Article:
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| Last Updated:30/05/2014

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Wash this! 30% of water in city wasted due to spillage

Dna, 29 May 2014


Pune: Do you often complain that the water supply to your area is too less? If yes, you would be surprised to know that barring a few fringe areas of the city, most water ‘auditors’ concur that housing societies in Pune receive an average of 150 litres a day per person. If you are living in traditional Pune i.e. Peth areas, it could be upto 350 litres per day. The World Health Organisation (WHO) mandates only 135 litres per day.


The excess water is literally going down the drain. Water audit firms across the city say that while there is a dire need of water conservation, nearly 20 to 30 percent of the water supplied is wasted in losses owing to leaking pipes, malfunctioning of water faucets and accidental water spillages.


Water auditor A K Jindal who has conducted an audit of over 50 housing societies said, “In the residential complexes that use borewell, an average of 20 to 30 percent loss of water is because of poor maintenance of water supply systems like old and leaky pipes and leaking household taps. In six out of every ten residential complexes surveyed, we found that members don’t check even annually for pipe leakages, taps installed in homes were of poor quality and leaking and even water drawing motor capacity of motor was not maintained leading to more losses and lesser water re-aching water tanks,” said Jindal.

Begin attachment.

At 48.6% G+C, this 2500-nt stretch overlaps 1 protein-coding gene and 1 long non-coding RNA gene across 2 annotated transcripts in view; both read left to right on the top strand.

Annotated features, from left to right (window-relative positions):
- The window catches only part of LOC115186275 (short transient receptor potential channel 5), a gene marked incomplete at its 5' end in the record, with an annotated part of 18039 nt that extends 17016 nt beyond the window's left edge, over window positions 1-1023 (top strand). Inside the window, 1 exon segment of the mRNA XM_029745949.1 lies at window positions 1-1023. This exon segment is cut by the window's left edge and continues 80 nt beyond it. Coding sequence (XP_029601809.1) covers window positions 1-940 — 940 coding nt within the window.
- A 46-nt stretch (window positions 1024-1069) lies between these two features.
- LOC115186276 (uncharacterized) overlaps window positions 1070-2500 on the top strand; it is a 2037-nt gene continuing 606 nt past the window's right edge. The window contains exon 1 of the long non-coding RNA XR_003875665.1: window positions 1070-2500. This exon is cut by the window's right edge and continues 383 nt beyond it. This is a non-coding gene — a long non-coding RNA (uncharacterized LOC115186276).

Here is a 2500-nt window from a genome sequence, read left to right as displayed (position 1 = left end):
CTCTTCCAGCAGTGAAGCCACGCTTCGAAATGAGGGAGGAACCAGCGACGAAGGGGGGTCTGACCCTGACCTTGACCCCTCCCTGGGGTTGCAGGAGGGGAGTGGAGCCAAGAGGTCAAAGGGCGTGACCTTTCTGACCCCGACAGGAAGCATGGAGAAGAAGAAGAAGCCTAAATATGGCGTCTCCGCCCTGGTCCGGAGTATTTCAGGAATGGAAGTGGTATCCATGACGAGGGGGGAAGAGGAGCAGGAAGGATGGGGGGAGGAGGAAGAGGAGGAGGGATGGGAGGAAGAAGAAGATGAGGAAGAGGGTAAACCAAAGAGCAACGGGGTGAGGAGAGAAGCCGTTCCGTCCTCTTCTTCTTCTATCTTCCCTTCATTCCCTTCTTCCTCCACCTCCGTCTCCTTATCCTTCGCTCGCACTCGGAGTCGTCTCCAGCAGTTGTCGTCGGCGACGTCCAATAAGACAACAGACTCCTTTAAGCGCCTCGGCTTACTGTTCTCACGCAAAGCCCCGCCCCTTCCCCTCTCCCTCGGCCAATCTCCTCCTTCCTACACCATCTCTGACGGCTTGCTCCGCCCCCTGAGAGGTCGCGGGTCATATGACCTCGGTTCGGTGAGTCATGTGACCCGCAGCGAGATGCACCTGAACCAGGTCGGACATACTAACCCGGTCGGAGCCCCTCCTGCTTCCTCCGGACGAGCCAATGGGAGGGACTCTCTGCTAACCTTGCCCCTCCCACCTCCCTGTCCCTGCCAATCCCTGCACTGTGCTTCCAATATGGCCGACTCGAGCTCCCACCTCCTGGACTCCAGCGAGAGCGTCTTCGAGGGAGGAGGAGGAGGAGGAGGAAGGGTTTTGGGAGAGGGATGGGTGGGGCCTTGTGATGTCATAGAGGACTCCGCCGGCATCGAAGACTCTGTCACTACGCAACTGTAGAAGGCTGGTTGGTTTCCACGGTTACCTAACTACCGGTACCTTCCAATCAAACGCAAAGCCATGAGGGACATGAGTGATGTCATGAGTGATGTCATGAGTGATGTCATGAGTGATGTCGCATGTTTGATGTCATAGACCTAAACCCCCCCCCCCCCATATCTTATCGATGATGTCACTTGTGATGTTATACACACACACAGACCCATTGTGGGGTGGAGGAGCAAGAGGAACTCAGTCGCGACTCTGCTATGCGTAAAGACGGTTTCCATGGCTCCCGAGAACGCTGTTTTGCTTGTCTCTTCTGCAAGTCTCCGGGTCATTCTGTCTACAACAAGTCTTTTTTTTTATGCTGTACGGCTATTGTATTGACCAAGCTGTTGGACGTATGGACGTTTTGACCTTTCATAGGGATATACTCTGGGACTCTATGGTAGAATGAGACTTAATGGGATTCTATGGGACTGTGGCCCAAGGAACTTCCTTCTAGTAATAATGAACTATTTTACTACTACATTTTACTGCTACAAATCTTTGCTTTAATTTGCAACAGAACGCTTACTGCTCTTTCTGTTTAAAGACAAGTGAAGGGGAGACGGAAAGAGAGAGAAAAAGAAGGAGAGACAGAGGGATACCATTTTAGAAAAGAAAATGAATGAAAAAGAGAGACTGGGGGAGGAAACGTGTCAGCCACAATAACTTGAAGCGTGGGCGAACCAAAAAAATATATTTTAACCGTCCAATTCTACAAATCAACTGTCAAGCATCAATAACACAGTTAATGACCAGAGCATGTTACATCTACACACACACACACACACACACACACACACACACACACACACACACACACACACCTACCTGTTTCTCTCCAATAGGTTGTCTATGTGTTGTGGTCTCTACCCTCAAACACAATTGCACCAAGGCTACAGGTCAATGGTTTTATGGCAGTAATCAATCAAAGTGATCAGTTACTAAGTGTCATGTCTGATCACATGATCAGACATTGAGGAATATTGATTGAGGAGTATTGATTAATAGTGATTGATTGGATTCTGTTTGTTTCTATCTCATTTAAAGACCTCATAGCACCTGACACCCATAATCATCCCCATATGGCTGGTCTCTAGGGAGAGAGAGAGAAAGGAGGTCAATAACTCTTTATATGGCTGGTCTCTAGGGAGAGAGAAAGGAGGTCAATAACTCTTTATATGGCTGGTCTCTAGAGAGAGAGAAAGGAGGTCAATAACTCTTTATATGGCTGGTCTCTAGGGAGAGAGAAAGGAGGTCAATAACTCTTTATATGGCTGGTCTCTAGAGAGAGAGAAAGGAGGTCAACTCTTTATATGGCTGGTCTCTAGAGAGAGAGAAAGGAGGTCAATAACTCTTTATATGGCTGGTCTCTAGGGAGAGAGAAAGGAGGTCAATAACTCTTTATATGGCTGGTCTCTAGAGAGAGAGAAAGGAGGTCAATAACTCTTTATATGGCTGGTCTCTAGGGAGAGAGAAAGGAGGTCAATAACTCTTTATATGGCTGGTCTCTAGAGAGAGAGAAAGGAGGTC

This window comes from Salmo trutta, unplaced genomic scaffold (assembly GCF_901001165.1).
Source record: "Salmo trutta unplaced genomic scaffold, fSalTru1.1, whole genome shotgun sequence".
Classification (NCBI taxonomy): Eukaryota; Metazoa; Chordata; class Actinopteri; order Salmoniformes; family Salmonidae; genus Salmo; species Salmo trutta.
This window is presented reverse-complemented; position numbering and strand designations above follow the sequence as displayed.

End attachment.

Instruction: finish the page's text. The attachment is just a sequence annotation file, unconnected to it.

While there is a need of rain water harvesting (RWH) in residential complexes, the same is for industries as well. The peripheral areas of the city have industrial belts with heavy water demand. “Out of the total water demand, 40 to 50 percent accounts for industrial water losses out of which 15 percent of the losses are unavoidable but the rest are avoidable,” said Ambadas Devkar, a well-known industrial water auditor in that belt. He added that to make up for unavoidable losses, rain water harvesting is a good option. It can conserve water that can compensate for flushing, gardening and other basic demands. Read More....